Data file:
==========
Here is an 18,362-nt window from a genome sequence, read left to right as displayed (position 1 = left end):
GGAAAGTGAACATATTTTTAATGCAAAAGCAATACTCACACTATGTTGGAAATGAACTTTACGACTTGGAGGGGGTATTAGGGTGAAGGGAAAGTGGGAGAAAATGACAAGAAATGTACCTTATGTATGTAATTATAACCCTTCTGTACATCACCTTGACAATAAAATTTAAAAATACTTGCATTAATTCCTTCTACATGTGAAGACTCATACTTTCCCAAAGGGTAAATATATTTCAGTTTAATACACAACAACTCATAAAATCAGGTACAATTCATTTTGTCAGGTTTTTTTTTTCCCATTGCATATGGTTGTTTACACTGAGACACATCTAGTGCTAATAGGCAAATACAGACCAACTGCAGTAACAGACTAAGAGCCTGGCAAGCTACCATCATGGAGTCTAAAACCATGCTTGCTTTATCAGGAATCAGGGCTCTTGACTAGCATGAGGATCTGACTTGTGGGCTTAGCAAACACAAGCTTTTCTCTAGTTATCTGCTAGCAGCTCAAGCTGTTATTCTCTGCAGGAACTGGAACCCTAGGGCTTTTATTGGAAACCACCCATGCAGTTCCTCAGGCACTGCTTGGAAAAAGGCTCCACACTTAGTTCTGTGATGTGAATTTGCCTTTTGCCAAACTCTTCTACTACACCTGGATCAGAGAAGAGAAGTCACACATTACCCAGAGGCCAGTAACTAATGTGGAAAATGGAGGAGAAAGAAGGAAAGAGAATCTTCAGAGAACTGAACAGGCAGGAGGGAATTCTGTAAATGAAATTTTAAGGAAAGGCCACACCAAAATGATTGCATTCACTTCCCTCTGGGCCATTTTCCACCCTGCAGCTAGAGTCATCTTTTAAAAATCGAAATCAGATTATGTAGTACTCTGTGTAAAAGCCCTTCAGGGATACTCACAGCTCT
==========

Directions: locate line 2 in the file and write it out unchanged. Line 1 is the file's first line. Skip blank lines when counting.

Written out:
GGAAAGTGAACATATTTTTAATGCAAAAGCAATACTCACACTATGTTGGAAATGAACTTTACGACTTGGAGGGGGTATTAGGGTGAAGGGAAAGTGGGAGAAAATGACAAGAAATGTACCTTATGTATGTAATTATAACCCTTCTGTACATCACCTTGACAATAAAATTTAAAAATACTTGCATTAATTCCTTCTACATGTGAAGACTCATACTTTCCCAAAGGGTAAATATATTTCAGTTTAATACACAACAACTCATAAAATCAGGTACAATTCATTTTGTCAGGTTTTTTTTTTCCCATTGCATATGGTTGTTTACACTGAGACACATCTAGTGCTAATAGGCAAATACAGACCAACTGCAGTAACAGACTAAGAGCCTGGCAAGCTACCATCATGGAGTCTAAAACCATGCTTGCTTTATCAGGAATCAGGGCTCTTGACTAGCATGAGGATCTGACTTGTGGGCTTAGCAAACACAAGCTTTTCTCTAGTTATCTGCTAGCAGCTCAAGCTGTTATTCTCTGCAGGAACTGGAACCCTAGGGCTTTTATTGGAAACCACCCATGCAGTTCCTCAGGCACTGCTTGGAAAAAGGCTCCACACTTAGTTCTGTGATGTGAATTTGCCTTTTGCCAAACTCTTCTACTACACCTGGATCAGAGAAGAGAAGTCACACATTACCCAGAGGCCAGTAACTAATGTGGAAAATGGAGGAGAAAGAAGGAAAGAGAATCTTCAGAGAACTGAACAGGCAGGAGGGAATTCTGTAAATGAAATTTTAAGGAAAGGCCACACCAAAATGATTGCATTCACTTCCCTCTGGGCCATTTTCCACCCTGCAGCTAGAGTCATCTTTTAAAAATCGAAATCAGATTATGTAGTACTCTGTGTAAAAGCCCTTCAGGGATACTCACAGCTCT